PM End of Week Market Commentary - 5/25/2018

By davefairtex on Sun, May 27, 2018 - 9:34am

On Friday, gold fell -2.90 [-0.22%] to 1301.20 on heavy volume, while silver dropped -0.16 [-0.99%] to 16.52 on moderately heavy volume. The buck staged a strong rally, up +0.45%, breaking out to a new closing high. The currency move definitely pulled metals prices lower, with gold dropping least of all the items in the group.

The PM sector map showed some signs of recovery, with half of the items moving back above the 9 MA, and a few above the 50. Gold led silver, and senior miners led the juniors – that has more of a safe-haven feel to it versus some nascent PM price recovery. It looks as though gold's premium is returning. I added gold/Euros to the PM map this week; interestingly, gold in Euros is above all 3 moving averages, and it also executed a golden cross just this week. This is substantially more bullish than I had expected.

Name Chart Chg (W) 52w ch MA9 MA50 MA200 50/200 Last Crossing last
Gold/Euro $GOLD:$XEU 1.66% -0.33% rising rising rising rising ema9 on 2018-05-23 2018-05-25
Platinum $PLAT 1.56% -5.09% falling falling falling falling ema9 on 2018-05-22 2018-05-25
Palladium $PALL 1.47% 26.65% falling falling rising falling ema9 on 2018-05-23 2018-05-25
Gold $GOLD 0.74% 3.66% falling falling rising falling ema9 on 2018-05-24 2018-05-25
Senior Miners GDX 0.54% -1.76% falling rising falling rising ma50 on 2018-05-25 2018-05-25
Copper $COPPER 0.51% 18.69% falling falling rising falling ema9 on 2018-05-25 2018-05-25
Silver $SILVER 0.36% -3.65% falling rising falling rising ma50 on 2018-05-25 2018-05-25
Junior Miners GDXJ 0.15% 3.62% falling rising rising rising ema9 on 2018-05-25 2018-05-25
Silver Miners SIL -0.26% -14.21% falling rising falling rising ema9 on 2018-05-25 2018-05-25

Gold rose +9.60 [+0.74%], with the big move happening on Thursday. It felt as though this was about the new Italian government – a safe haven move – given the relative movements of all the other items that happened on that day. Daily forecaster issued a buy signal on Wednesday, and ended the week at +0.71, which is a strong uptrend. Weekly and monthly timeframes both remain in a downtrend.

The June rate-increase chances dropped down to 90%.

COMEX GC open interest plunged -36,597 contracts this week. That's a huge drop; 113 tons of paper gold disappeared - about 16 days of global production.

The commercial net position rose +2514 contracts, which is 7.1k new longs, and 4.7k new shorts. That's another new high for the commercial long position, this time dating back to 2013. Commercial net position is consistent with a bullish reversal in gold. Managed money net dropped -2467 contracts, which was 11.8k fewer longs, and 9.4k fewer shorts. That's another new low for managed money longs, dating back to January 2016. Managed money net is consistent with a bullish reversal in gold too – the managed money position is perhaps more strongly bullish than the commercials.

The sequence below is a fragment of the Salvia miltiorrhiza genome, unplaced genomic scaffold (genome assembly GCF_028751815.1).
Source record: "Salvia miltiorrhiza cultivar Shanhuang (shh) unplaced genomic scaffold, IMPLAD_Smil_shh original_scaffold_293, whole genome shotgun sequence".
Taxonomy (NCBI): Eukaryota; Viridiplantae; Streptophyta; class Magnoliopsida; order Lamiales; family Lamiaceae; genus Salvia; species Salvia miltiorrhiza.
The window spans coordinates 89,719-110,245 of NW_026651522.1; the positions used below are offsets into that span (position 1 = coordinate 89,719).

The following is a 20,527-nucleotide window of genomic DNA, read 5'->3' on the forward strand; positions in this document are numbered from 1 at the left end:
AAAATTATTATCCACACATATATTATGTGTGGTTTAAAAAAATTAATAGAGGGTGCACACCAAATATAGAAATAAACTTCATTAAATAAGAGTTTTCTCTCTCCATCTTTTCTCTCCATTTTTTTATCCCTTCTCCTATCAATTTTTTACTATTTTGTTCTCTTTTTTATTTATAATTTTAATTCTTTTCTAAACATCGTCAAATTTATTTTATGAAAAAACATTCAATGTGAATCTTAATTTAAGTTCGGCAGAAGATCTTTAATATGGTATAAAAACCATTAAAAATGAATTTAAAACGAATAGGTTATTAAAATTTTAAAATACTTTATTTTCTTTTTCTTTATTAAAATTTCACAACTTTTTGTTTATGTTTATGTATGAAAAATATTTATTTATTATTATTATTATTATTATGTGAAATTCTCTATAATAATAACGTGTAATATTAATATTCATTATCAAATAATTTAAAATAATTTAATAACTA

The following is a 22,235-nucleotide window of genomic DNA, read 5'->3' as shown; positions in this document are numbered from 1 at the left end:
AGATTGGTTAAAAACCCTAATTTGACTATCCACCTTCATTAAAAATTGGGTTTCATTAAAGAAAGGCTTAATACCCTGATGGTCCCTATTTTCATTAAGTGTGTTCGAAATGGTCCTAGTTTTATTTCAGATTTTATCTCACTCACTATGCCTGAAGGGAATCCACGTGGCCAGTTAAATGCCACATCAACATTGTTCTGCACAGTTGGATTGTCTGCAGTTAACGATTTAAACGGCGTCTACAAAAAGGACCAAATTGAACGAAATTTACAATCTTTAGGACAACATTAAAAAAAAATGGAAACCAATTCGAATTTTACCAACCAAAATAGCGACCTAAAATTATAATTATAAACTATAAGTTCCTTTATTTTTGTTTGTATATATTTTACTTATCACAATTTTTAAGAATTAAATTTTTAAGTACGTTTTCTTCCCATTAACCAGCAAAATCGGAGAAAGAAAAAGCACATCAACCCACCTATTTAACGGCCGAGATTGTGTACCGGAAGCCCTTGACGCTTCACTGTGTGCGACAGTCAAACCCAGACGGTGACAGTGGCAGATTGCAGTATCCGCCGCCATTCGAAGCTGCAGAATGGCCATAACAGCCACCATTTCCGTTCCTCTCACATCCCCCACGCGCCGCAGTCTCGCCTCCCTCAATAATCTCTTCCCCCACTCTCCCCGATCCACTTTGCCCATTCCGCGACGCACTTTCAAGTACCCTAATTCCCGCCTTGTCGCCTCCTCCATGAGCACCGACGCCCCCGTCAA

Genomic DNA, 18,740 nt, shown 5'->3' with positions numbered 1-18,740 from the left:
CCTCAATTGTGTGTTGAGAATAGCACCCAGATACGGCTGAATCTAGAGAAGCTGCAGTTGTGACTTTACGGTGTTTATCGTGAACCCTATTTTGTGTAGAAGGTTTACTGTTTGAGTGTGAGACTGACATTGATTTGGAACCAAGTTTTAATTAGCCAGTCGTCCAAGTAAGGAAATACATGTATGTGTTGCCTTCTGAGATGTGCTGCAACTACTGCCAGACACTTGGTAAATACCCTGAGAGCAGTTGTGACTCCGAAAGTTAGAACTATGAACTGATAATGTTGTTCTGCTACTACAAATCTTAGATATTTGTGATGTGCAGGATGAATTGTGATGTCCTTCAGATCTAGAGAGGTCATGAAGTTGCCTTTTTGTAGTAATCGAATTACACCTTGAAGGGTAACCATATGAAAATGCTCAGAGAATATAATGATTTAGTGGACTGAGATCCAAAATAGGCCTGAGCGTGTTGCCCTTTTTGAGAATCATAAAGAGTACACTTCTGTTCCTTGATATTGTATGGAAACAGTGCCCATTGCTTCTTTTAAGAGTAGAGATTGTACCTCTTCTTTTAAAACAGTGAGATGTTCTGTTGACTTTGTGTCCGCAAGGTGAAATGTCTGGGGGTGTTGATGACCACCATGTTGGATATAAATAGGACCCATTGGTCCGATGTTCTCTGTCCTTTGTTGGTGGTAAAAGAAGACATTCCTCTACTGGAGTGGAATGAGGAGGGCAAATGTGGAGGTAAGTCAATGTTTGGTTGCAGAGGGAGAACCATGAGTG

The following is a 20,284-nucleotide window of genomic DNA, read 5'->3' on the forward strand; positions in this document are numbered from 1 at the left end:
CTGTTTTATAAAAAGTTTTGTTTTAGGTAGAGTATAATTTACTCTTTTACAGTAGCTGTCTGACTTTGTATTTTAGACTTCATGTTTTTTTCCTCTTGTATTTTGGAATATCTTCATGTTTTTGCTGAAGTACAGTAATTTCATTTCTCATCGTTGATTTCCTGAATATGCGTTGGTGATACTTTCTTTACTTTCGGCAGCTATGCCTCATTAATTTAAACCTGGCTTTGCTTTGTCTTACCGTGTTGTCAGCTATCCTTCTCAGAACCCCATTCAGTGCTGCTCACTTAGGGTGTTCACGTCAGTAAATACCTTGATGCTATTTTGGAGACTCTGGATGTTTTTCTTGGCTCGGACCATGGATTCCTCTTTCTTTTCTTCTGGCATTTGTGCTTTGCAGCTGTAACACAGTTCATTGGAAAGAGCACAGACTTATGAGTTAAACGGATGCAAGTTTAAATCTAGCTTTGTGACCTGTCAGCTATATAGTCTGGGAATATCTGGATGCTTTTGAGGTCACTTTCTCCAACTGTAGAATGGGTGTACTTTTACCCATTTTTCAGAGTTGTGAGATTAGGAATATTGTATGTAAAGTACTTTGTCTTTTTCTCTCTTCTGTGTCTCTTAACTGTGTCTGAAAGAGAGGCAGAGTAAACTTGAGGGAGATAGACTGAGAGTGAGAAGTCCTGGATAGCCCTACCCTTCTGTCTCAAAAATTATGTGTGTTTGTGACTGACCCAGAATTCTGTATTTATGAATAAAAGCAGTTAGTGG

Silver rose +0.06 [+0.36%], with a strong rally on Thursday almost entirely offset by a plunge Friday. Silver daily forecaster issued several buy and sell signals this week – which suggests there is no clear short term trend, ending the week at -0.20. The silver weekly echoes this, as it has been in a shallow downtrend for the past 5 weeks.  Silver monthly is in a modest downtrend too.

The gold/silver ratio rose +0.29 to 78.77, which is somewhat bearish. As I said in the PM map review, this feels more like a gold safe-haven move than anything specifically bearish for silver.

COMEX SI open interest rose +7,458 contracts. That's 1159 tons of paper silver; about 17 days of global production. That's another big increase.

The commercial net position fell -13.7k contracts, which was 11.4k new shorts, and 1.9k fewer longs. Commercials went heavily short this past week. Managed money net rose by +16k contract, which was 7.3k new longs, and 8.7k shorts covered. These were also some big changes. Silver is moving farther away from any sort of COT low.  Commercials are going heavily short.

Miners rose this week; they rallied right up to a breakout point on Thursday, but were not able to push above the previous high. GDXJ printed a bearish tasuki line (48% bearish reversal) to end the week on Friday. XAU forecaster ended the week at +0.11, which is a slowing uptrend. XAU remains mixed; a downtrend on the weekly timeframe, and an uptrend on the monthly. That has been the situation for the past four weeks now.

The GDX:$GOLD ratio fell -0.19%, and the GDXJ:GDX ratio fell -0.39%. That's slightly bearish.